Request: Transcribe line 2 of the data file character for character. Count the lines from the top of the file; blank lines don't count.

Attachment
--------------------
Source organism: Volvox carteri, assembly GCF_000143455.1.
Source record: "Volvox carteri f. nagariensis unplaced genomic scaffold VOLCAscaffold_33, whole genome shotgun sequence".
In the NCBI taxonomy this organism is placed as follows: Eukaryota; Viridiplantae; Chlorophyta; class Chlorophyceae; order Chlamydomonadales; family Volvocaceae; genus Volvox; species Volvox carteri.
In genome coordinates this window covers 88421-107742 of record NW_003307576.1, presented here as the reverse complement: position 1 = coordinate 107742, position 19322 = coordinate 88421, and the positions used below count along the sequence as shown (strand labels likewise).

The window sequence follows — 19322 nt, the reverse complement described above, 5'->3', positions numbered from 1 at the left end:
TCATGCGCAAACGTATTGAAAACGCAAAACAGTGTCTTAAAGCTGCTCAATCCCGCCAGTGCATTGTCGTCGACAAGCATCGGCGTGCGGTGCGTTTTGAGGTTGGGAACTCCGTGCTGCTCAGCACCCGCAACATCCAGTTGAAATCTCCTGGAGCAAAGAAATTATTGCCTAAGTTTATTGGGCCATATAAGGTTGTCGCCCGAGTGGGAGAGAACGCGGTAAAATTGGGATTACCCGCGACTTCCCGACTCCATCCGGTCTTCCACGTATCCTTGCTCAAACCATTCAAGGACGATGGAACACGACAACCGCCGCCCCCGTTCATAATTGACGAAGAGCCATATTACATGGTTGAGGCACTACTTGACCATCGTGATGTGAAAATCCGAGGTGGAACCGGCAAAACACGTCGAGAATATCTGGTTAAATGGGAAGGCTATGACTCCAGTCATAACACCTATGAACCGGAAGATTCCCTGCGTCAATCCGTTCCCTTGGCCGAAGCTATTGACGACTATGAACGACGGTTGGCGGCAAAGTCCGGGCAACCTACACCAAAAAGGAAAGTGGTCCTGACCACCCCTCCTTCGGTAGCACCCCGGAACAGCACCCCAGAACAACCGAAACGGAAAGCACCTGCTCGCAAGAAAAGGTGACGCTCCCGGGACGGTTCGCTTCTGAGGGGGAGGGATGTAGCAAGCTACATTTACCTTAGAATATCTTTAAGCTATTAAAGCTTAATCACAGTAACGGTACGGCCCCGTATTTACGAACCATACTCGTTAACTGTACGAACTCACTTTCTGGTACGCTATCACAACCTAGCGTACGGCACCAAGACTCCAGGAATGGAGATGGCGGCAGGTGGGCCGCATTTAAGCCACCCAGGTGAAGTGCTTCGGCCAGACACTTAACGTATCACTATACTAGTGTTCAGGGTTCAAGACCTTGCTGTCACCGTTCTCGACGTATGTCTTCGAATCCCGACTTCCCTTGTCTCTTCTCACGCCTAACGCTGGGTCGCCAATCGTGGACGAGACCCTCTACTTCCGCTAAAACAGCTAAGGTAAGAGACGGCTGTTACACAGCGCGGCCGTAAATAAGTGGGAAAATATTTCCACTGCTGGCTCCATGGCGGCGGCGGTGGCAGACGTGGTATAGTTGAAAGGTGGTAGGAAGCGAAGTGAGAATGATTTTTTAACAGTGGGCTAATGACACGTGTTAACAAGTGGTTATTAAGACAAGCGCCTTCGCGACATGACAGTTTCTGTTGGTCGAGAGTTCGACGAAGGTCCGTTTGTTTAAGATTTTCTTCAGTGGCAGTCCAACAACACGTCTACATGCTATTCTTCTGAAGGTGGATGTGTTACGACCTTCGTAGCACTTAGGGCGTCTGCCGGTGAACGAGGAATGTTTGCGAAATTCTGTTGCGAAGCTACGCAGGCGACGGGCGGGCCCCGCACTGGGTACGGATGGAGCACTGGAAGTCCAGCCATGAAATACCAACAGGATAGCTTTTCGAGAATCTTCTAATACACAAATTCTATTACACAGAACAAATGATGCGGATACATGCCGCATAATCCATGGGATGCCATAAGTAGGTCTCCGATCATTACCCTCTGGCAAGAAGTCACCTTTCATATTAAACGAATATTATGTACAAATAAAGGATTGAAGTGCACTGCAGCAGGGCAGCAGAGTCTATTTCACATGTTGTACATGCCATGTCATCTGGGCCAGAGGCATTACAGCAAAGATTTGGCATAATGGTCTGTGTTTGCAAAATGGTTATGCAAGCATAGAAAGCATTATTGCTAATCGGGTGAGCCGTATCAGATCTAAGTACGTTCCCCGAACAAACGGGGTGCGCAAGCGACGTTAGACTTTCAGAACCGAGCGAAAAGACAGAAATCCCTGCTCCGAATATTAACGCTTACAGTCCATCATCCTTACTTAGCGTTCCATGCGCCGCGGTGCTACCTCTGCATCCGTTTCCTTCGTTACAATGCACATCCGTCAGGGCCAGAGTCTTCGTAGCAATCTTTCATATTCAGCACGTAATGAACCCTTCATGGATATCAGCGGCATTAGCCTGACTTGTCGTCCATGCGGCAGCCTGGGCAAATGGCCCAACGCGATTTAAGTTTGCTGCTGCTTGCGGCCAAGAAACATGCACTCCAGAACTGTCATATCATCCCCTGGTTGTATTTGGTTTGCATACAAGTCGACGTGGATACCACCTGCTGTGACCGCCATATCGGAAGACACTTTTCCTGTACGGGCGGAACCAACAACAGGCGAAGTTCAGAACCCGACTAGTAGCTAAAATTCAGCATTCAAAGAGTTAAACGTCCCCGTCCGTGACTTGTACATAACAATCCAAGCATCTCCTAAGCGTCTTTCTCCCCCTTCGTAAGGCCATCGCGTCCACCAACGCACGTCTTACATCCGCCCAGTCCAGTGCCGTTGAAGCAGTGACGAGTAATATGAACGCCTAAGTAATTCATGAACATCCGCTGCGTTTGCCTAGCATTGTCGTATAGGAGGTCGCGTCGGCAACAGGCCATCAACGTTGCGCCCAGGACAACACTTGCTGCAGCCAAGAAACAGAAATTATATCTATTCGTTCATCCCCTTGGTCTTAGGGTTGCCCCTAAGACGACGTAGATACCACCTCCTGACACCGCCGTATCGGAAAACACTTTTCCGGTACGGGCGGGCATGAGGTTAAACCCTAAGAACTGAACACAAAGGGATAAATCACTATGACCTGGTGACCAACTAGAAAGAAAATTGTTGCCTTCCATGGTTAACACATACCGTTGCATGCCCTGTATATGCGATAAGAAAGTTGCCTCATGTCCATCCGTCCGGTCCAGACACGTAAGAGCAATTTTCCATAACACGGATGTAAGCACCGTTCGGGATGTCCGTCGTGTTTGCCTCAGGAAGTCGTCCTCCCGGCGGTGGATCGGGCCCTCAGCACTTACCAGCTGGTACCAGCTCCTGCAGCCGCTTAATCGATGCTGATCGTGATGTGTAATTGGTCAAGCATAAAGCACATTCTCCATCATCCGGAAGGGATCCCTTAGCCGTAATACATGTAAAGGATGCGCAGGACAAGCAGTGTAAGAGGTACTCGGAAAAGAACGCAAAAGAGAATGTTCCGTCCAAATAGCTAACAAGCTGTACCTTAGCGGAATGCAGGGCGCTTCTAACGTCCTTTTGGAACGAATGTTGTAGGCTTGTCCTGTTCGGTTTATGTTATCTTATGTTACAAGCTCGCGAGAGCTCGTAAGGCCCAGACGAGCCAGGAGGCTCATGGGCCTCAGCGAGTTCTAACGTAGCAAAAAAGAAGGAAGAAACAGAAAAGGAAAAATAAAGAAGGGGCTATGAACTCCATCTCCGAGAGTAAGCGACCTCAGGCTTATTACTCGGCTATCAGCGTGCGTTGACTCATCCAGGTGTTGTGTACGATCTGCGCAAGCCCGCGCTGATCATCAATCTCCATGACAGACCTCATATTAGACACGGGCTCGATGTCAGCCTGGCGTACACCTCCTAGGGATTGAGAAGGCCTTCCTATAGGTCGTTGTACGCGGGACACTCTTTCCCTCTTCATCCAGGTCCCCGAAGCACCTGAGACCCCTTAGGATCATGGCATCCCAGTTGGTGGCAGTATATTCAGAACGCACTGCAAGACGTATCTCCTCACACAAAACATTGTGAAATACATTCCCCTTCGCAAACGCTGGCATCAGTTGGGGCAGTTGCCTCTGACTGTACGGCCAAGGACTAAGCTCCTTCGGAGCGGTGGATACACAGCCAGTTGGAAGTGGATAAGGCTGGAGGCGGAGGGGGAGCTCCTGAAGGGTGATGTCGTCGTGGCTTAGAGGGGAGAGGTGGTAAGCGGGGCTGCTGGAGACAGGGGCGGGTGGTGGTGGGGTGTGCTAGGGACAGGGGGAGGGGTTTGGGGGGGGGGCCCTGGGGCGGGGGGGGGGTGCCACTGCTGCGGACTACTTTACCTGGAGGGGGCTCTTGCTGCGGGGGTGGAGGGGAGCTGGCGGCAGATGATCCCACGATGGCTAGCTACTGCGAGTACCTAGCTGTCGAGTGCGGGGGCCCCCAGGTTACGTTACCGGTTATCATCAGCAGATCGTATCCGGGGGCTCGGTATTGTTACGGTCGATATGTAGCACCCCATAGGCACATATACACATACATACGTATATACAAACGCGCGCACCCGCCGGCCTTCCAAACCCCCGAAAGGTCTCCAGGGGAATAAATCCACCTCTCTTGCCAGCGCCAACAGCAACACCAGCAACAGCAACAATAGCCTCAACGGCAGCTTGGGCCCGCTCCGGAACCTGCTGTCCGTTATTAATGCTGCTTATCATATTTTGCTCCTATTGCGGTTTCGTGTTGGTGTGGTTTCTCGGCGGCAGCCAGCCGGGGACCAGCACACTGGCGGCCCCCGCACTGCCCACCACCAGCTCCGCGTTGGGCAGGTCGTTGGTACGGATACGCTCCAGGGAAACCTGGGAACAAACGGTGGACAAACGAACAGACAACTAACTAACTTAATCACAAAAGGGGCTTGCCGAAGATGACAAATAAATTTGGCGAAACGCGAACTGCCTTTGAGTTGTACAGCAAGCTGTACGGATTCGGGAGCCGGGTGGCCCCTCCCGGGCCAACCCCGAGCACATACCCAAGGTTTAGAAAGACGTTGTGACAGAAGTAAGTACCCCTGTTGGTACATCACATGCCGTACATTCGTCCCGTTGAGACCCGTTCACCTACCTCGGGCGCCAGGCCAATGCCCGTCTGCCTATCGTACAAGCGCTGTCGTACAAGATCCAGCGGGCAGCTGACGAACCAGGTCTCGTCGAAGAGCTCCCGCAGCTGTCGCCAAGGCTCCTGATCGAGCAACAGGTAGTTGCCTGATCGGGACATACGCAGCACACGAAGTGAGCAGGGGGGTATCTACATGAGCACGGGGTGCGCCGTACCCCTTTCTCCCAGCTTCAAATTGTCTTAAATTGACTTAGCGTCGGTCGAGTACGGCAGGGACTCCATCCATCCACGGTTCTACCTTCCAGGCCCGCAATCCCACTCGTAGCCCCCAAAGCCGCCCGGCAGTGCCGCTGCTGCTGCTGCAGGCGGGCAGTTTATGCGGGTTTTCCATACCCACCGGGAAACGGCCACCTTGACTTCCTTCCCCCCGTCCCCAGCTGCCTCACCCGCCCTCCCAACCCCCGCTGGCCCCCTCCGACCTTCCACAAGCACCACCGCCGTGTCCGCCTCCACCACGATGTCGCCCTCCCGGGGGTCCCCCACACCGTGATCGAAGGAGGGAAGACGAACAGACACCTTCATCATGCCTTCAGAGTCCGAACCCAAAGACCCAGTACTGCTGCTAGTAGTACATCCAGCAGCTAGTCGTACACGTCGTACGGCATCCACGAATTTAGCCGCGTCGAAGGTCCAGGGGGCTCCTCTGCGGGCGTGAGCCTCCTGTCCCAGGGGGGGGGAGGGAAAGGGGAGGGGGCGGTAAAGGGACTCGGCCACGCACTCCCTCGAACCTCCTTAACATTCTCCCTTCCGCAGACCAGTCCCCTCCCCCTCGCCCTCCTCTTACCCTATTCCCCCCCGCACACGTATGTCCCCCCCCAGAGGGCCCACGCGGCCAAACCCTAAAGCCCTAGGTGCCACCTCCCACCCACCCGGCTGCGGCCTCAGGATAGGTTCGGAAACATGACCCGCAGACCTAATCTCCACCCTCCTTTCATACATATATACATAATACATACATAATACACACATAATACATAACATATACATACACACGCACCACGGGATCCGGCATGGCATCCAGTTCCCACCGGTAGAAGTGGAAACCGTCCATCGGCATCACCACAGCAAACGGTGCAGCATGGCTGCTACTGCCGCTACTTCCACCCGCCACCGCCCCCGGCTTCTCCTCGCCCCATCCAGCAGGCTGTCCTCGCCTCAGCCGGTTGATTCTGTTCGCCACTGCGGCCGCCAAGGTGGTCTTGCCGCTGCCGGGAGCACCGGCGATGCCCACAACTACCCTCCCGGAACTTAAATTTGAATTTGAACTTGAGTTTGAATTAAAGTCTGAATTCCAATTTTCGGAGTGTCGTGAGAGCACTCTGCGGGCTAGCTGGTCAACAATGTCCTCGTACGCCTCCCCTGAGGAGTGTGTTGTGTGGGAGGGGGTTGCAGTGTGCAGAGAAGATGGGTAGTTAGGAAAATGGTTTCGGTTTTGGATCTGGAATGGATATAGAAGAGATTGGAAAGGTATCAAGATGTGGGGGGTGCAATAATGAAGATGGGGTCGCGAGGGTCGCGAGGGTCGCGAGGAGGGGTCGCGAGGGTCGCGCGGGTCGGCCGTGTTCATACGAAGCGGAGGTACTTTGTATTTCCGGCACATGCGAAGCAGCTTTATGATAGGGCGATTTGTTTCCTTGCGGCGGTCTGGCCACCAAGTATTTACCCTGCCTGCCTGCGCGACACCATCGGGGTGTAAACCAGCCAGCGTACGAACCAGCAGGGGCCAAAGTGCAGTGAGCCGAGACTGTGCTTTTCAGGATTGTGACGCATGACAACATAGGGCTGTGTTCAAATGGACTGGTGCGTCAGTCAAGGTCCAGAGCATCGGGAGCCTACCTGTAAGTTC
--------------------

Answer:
Source record: "Volvox carteri f. nagariensis unplaced genomic scaffold VOLCAscaffold_33, whole genome shotgun sequence".